This EDC-3 effort provides a framework and process for state departments of transportation (DOTs) and metropolitan planning organizations (MPOs) to develop multi-jurisdictional transportation plans and agreements to improve communication, collaboration, policy implementation, technology use and performance management across agency boundaries.
Issues like air pollution and traffic congestion do not stop at state DOT or MPO boundaries, but planning often does. Planning in jurisdictional silos can interfere with essential coordination of regional transportation planning solutions, which can lead to project delays, process inconsistencies and reduced freight reliability.
An enhanced process for effective communication used by state DOTs, MPOs and transit authorities can result in improved collaboration, policy implementation, technology use and performance management. Using these Regional Models of Cooperation requires thinking beyond traditional borders and brings together many entities to support common goals on transportation planning topics such as congestion management, safety, freight, livability and commerce.
Multi-jurisdictional planning combines many perspectives to improve coordination and implement effective planning across wide geographic areas. This helps state DOTs, MPOs and transit authorities work together to reduce project delivery times and enhance efficiency. The public benefits through improved infrastructure, system operations, safety and economic performance, as well as reduced traffic congestion and more livable communities.
The competitive advantage of Regional Models of Cooperation for transportation planning is that they can improve decision-making, save time and money through shared resources, and help agencies achieve more by working together. They can improve freight and congestion management coordination across jurisdictional boundaries, support ways to address issues facing the region, and enhance trust.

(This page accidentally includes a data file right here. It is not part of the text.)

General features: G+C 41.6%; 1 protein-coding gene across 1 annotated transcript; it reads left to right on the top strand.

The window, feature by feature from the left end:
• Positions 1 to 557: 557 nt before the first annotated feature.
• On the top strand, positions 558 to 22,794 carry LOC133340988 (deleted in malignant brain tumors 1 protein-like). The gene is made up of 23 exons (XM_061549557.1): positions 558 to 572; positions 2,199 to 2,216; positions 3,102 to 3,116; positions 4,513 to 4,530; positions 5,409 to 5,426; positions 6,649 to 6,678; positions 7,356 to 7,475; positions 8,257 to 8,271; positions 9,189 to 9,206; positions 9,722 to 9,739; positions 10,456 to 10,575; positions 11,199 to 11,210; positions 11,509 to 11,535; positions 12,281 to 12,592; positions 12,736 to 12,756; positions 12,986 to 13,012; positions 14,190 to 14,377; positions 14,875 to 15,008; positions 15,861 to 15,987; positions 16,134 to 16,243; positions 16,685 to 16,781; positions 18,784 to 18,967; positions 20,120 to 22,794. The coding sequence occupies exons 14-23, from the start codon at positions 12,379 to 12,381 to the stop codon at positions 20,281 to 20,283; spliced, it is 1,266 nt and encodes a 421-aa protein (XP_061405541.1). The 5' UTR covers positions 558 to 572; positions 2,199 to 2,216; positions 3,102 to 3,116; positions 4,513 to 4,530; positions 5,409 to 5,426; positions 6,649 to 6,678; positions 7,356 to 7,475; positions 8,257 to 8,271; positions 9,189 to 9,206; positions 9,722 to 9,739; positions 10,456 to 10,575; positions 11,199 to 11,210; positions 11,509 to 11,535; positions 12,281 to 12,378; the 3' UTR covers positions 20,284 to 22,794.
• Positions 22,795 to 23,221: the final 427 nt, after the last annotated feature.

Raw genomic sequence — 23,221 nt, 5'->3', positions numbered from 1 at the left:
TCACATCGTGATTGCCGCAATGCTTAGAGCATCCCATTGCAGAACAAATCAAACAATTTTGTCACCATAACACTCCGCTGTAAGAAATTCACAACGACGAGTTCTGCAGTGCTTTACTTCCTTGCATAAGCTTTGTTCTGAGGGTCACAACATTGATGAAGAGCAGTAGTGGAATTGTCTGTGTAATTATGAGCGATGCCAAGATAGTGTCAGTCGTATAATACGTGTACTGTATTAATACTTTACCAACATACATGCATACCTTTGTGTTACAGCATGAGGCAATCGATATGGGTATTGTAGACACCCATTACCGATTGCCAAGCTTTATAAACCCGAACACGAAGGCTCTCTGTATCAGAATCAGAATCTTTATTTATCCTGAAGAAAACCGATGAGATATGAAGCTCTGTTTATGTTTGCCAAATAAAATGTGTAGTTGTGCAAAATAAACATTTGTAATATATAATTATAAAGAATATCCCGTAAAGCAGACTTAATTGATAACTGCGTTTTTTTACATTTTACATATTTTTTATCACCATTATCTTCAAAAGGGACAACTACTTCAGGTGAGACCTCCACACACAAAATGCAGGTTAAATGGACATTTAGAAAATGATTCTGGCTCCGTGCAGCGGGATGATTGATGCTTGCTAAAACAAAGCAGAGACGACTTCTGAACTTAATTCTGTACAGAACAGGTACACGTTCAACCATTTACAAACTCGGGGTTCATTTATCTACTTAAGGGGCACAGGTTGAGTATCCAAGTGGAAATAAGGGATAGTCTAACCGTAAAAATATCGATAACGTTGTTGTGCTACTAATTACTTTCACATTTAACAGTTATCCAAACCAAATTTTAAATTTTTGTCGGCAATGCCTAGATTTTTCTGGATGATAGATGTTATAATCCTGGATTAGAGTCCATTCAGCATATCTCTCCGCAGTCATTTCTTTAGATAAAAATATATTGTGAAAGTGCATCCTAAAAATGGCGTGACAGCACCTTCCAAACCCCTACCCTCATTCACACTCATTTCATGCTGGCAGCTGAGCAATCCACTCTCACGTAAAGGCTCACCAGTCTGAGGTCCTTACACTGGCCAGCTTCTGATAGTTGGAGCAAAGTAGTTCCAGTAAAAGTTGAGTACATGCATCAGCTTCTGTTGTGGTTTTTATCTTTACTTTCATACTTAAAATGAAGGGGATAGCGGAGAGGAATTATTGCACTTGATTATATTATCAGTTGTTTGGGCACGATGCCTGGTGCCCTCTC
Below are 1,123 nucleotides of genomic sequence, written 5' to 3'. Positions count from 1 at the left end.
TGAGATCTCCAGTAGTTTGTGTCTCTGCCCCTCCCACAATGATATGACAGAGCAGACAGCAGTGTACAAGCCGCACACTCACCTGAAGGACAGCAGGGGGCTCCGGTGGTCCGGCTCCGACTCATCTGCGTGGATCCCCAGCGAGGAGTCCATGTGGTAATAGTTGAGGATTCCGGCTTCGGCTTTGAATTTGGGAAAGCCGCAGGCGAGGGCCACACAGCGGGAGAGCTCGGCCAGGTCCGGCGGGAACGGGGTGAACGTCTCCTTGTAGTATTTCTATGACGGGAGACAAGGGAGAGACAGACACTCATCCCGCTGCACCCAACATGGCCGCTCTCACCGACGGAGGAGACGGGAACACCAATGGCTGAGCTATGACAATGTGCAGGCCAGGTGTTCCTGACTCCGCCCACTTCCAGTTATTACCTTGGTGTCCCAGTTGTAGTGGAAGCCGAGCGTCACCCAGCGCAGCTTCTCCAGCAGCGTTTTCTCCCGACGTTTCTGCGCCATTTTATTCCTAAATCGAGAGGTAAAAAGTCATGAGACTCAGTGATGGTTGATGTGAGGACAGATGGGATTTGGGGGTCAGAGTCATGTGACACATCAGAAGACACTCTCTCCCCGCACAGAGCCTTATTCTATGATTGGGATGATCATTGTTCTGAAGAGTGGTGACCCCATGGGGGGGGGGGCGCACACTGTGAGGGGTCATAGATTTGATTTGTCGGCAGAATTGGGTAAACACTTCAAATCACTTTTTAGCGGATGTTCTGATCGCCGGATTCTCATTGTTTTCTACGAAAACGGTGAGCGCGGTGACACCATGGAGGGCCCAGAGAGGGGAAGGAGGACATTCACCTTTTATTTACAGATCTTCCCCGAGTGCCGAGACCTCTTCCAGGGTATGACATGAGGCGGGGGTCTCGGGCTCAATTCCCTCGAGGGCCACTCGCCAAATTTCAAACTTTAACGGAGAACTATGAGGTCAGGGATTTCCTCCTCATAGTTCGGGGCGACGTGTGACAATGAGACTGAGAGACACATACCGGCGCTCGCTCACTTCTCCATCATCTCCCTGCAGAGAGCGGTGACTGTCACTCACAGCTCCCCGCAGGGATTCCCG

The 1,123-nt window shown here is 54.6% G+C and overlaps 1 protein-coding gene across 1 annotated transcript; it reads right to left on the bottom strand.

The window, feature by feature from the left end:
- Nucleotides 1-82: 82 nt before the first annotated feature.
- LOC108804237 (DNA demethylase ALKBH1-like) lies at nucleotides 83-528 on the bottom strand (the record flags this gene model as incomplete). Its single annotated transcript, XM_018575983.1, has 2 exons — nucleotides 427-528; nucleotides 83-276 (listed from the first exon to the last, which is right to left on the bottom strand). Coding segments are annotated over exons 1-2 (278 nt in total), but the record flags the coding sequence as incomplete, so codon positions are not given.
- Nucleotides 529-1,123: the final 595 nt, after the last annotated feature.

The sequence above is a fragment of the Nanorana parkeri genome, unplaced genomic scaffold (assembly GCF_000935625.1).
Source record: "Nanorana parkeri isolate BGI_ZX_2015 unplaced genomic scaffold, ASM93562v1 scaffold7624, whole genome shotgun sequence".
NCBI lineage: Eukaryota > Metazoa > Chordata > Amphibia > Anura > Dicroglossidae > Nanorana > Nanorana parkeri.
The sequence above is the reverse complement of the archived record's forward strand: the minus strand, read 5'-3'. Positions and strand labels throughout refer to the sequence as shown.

- Effective Decision-Making. Regional Models of Cooperation provide a framework and processes for state DOTs and MPOs to develop agreements across agency boundaries that produce effective communication and result in mutual benefits. They allow agencies to achieve more by working together.
- Improved Communities. Exploiting the competitive advantage of regional planning can spur economic development through faster construction, improved freight movement, and reduced traffic congestion, improving communities’ quality of life.
Current State of the Practice
Arizona’s Sun Corridor is one of several nationally defined “mega regions” that has recognized the value of coordinating regional planning decisions. Other established multi-jurisdictional efforts include Atlanta’s pooled resources transit data sharing; the Chicago Region Environmental and Transportation Efficiency Program (CREATE) public private partnership to improve rail efficiency; and the San Joaquin Valley Regional Planning Council, which includes eight MPOs working together to address valley-wide urban and rural issues.
Another example is the Southeast Florida Transportation Council, which was created to serve as a forum for policy coordination and communication and carry out regional initiatives agreed on by MPOs in Miami-Dade, Broward and Palm Beach Counties. An inter-local agreement among the three parties was completed in 2005. Several other Florida MPOs coordinate transportation demand modeling and long-range transportation planning through formal agreements.
The North Carolina Capital Area and Durham-Chapel Hill-Carrboro MPOs began a coordinated effort to produce a 2035 Long-Range Transportation Plan in 2009. Successful collaboration on the 2035 plan led to development of a 2040 plan, which was adopted in 2013. Recognizing that a joint travel demand modeling process and air quality management planning could benefit the region, the MPOs worked together through formalized agreements and informal sharing of information, processes and data.